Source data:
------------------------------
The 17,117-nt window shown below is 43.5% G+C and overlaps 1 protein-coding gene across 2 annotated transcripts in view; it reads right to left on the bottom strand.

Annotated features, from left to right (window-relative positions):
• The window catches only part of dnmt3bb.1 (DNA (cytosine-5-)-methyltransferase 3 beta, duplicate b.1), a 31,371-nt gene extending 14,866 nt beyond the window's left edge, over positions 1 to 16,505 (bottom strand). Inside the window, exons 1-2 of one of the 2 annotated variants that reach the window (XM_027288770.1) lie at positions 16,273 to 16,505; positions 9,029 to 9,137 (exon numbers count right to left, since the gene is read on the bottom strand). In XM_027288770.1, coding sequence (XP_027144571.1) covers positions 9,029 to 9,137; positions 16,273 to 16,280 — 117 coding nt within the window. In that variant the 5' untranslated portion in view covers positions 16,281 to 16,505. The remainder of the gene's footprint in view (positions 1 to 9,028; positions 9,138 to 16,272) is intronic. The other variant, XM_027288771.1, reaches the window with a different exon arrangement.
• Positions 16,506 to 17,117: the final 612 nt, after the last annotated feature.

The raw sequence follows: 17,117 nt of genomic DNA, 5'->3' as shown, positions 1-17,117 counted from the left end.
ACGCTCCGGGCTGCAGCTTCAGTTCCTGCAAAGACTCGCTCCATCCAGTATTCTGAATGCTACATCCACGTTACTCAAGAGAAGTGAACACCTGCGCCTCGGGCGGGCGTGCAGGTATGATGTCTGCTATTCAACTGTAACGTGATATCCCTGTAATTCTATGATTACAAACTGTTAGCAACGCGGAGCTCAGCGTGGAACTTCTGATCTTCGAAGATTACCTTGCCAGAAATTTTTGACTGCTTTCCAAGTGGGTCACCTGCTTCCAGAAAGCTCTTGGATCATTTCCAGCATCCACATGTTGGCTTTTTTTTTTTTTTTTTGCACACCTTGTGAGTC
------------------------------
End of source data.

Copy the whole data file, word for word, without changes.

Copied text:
The 17,117-nt window shown below is 43.5% G+C and overlaps 1 protein-coding gene across 2 annotated transcripts in view; it reads right to left on the bottom strand.

Annotated features, from left to right (window-relative positions):
• The window catches only part of dnmt3bb.1 (DNA (cytosine-5-)-methyltransferase 3 beta, duplicate b.1), a 31,371-nt gene extending 14,866 nt beyond the window's left edge, over positions 1 to 16,505 (bottom strand). Inside the window, exons 1-2 of one of the 2 annotated variants that reach the window (XM_027288770.1) lie at positions 16,273 to 16,505; positions 9,029 to 9,137 (exon numbers count right to left, since the gene is read on the bottom strand). In XM_027288770.1, coding sequence (XP_027144571.1) covers positions 9,029 to 9,137; positions 16,273 to 16,280 — 117 coding nt within the window. In that variant the 5' untranslated portion in view covers positions 16,281 to 16,505. The remainder of the gene's footprint in view (positions 1 to 9,028; positions 9,138 to 16,272) is intronic. The other variant, XM_027288771.1, reaches the window with a different exon arrangement.
• Positions 16,506 to 17,117: the final 612 nt, after the last annotated feature.

The raw sequence follows: 17,117 nt of genomic DNA, 5'->3' as shown, positions 1-17,117 counted from the left end.
ACGCTCCGGGCTGCAGCTTCAGTTCCTGCAAAGACTCGCTCCATCCAGTATTCTGAATGCTACATCCACGTTACTCAAGAGAAGTGAACACCTGCGCCTCGGGCGGGCGTGCAGGTATGATGTCTGCTATTCAACTGTAACGTGATATCCCTGTAATTCTATGATTACAAACTGTTAGCAACGCGGAGCTCAGCGTGGAACTTCTGATCTTCGAAGATTACCTTGCCAGAAATTTTTGACTGCTTTCCAAGTGGGTCACCTGCTTCCAGAAAGCTCTTGGATCATTTCCAGCATCCACATGTTGGCTTTTTTTTTTTTTTTTTGCACACCTTGTGAGTC